Sometimes mulch can be a bit too much.
Mulches retain moisture and restrain weeds and are great for protecting the roots of trees from lawn mower and edger cuts.
We're taught that mulch shouldn't be stacked up in a “volcano” mound around the tree base. But, even knowing the benefits and proper application of mulch, aren't there times when mulch is a bit of a mess?
Todd Jacobson, the Morton Arboretum's head of horticulture, supports the many benefits of mulch but also thinks groundcovers can be an attractive alternative.
“If you have a tree or shrub in a garden situation, groundcovers can look and work quite well,” he says.
Groundcovers can be more aesthetically pleasing than wood chips, and also can protect the tree roots. Low-growing plants also can retain moisture for the tree roots and, contrary to popular myth, do not compete for nutrients any more than turf that encroaches under the tree's dripline.
Dry shade — the typical environment under mature trees — is a challenge for growing many plants, but Jacobson points out hundreds of possibilities in the arboretum's famed Groundcover Garden. His favorites are Epimedium spp. and Euphorbia amygdaloides var. robbiae.
Epimedium spp., sometimes called bishop's hat, offers delicate, long-spurred flowers in spring that can resemble a clergyman's headdress. Numerous flower colors are available, depending on which cultivar is chosen. But the flowers are not its only attraction.
The heart-shaped foliage and wiry stems are drought tolerant and semi-evergreen, depending on the severity of our winters, with some cultivars exhibiting colored foliage on new emerging leaves during fall.
E. amygdaloides var. robbiae, or Robb's almond spurge, has showy chartreuse-colored bracts in spring that are complemented by its dark green, glossy leaves. The plant grows 18 to 24 inches tall, and, if protected, is semi-evergreen. Both plants are well-behaved in the garden and slowly colonize.
If you like semi-evergreen groundcovers, also consider Christmas fern (Polystichum acrostichoides), a native plant. This fern, which grows 1 to 2 feet tall, can tolerate dry to moist soils.
“You have to give it some love early on,” Jacobson warns, but once established, it flourishes.
Looking for some quick-spreading, reliable groundcover? Consider Liriope spicata, which reaches a height of 12 to 18 inches. Sometimes called lilyturf, the grasslike foliage spreads by runners and can grow aggressively. Put it in an area that is contained and you will have a reliable, semi-evergreen cover that is very adaptable and can be mowed just like regular grass — but you only have to mow it twice per season.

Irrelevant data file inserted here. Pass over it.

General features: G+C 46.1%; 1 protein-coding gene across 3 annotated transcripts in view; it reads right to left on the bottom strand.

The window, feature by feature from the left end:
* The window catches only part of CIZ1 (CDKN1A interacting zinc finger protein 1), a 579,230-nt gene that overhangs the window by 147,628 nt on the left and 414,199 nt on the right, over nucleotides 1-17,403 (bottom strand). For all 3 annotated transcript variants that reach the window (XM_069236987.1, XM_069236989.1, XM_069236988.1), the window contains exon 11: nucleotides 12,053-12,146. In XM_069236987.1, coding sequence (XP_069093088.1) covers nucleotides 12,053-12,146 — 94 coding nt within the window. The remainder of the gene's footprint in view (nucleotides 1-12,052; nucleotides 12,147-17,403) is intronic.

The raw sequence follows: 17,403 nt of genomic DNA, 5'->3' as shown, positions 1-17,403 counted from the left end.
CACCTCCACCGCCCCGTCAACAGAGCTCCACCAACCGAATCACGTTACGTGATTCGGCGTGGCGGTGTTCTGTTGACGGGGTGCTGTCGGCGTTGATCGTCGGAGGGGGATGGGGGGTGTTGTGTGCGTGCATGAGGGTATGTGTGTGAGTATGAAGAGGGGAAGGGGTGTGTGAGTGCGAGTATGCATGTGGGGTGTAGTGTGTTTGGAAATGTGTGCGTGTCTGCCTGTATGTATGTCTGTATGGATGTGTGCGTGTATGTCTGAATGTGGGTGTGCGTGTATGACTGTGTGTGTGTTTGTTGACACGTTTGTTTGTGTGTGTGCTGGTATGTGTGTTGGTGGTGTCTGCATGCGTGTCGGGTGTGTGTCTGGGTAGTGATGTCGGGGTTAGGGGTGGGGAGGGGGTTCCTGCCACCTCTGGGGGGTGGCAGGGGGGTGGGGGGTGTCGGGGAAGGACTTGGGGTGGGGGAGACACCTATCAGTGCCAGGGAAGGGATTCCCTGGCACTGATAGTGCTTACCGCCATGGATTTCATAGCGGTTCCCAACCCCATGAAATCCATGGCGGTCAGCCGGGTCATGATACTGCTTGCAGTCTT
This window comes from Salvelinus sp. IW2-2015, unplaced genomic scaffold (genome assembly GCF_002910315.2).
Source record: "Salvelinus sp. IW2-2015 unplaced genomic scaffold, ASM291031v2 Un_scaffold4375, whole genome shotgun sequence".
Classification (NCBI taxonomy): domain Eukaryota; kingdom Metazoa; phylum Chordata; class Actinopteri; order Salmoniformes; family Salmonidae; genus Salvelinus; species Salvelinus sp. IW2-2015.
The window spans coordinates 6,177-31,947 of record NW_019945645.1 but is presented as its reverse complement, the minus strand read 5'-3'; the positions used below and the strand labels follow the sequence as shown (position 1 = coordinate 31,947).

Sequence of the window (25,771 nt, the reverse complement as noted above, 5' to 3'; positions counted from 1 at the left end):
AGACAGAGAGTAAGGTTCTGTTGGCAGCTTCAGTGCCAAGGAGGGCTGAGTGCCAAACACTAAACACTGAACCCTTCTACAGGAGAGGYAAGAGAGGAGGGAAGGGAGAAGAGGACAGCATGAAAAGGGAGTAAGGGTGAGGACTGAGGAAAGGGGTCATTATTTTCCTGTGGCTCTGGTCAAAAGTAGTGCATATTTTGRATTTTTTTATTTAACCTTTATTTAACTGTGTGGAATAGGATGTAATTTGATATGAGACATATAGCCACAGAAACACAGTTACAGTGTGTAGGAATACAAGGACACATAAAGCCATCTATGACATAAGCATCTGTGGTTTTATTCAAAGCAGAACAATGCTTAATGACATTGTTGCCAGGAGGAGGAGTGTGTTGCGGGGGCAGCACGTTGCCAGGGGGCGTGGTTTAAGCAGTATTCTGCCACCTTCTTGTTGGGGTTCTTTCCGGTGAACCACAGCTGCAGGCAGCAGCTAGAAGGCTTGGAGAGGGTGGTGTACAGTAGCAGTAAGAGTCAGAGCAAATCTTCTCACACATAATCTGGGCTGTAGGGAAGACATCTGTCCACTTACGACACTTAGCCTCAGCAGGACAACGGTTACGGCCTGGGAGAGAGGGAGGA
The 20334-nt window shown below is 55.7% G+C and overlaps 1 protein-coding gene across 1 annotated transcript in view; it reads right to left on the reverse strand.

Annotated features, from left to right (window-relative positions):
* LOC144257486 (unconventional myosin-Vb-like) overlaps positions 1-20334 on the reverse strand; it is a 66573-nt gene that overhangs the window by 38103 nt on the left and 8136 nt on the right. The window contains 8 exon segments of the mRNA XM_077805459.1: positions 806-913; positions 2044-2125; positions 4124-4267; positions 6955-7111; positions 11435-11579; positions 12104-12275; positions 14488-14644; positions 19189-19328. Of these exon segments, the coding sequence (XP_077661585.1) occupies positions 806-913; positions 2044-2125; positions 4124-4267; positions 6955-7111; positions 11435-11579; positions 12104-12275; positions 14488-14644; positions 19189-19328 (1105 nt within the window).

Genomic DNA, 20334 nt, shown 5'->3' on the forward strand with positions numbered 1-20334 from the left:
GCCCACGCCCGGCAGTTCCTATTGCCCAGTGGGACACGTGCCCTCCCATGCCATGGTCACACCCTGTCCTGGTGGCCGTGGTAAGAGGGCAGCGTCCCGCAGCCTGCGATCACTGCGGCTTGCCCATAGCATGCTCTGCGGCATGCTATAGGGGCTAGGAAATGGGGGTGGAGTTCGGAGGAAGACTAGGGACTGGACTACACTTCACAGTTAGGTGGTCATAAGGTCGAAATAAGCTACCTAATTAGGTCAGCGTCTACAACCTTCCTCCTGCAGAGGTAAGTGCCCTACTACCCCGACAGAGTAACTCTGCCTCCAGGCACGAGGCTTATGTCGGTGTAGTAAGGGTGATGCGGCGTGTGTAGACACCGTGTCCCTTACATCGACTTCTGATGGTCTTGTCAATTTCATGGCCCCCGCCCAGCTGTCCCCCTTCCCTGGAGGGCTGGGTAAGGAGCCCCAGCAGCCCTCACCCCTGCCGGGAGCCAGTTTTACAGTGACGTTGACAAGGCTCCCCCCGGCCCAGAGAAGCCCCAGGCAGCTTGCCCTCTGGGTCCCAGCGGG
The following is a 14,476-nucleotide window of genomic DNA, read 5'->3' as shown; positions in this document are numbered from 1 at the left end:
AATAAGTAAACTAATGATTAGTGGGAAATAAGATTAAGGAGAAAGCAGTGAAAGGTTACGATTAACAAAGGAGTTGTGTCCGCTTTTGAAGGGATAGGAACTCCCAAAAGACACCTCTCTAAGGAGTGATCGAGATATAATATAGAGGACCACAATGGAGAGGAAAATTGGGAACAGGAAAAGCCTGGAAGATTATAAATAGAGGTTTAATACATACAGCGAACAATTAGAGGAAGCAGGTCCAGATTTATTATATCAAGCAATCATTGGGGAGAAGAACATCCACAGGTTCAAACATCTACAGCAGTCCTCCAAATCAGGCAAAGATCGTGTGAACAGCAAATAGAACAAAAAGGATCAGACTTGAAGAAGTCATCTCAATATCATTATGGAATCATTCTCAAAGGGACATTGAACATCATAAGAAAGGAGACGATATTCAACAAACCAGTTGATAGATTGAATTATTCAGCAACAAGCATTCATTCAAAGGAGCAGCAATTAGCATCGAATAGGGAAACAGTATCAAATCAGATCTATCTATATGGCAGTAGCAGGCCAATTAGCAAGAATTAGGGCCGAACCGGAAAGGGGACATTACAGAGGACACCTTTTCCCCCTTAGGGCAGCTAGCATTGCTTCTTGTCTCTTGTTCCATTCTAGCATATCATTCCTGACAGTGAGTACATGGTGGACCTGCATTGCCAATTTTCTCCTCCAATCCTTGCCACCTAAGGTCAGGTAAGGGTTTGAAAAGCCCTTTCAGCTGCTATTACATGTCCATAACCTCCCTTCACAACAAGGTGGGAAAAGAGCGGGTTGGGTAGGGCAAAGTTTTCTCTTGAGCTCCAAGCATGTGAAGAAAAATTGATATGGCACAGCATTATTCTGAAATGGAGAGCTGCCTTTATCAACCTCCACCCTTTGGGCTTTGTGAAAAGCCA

Other groundcovers that spread quickly include popular standbys such as English ivy, wintercreeper (Euonymus fortunei), pachysandra and common periwinkle. All are evergreen or semi-evergreen and form a dense mat.
Jacobson cautions that ivy has a tendency to climb up tree trunks, which can be a nuisance, but if you're willing to prune the wayward vines, the plants will happily coexist. He also points out that wintercreeper is very prone to Euonymus scale.
Less familiar groundcovers to try might include:
Ÿ Corydalis lutea: With its delicate toothed leaves, corydalis blue-green foliage somewhat resembles that of bleeding heart. Its light yellow flowers bloom from May to September. “It's definitely going to self-seed,” Jacobson warns; so plan to contain it, or make sure it has plenty of room.
Ÿ Veronica “Whitewater”: This new Chicagoland Grows selection of the popular speedwell plant forms a low-growing (4 to 6 inches) mat of glossy leaves with white flowers. Its leaves turn burgundy in the fall and are fairly tolerant of foot traffic.
Ÿ Sedges: “There's an endless number of sedges that tolerate shade really well,” says Jacobson. Straight-styled wood sedge (Carex radiata) is a cool season sedge with a mounded growth habit. Common oak sedge (C. pensylvanica), also a Midwest native, likes dappled sunlight and dry conditions.
Ÿ Pulmonaria: Its common name, lungwort, does not inspire visions of beauty, but this flowering perennial can be used as a partial shade groundcover. It needs more constant moisture than some of the other plants listed, but with its many cultivars, there is a flower color suited for every garden.
Jacobson notes that no groundcover is maintenance-free. Until they are firmly established and fully cover the area, you will have to keep up with the removal of weeds. But if you've grown tired of replacing mulch, or dislike circles of brown chips, consider a green alternative of living groundcovers.
Ÿ Cathy Maloney is a writer for the Morton Arboretum.Copyright © 2014 Paddock Publications, Inc. All rights reserved.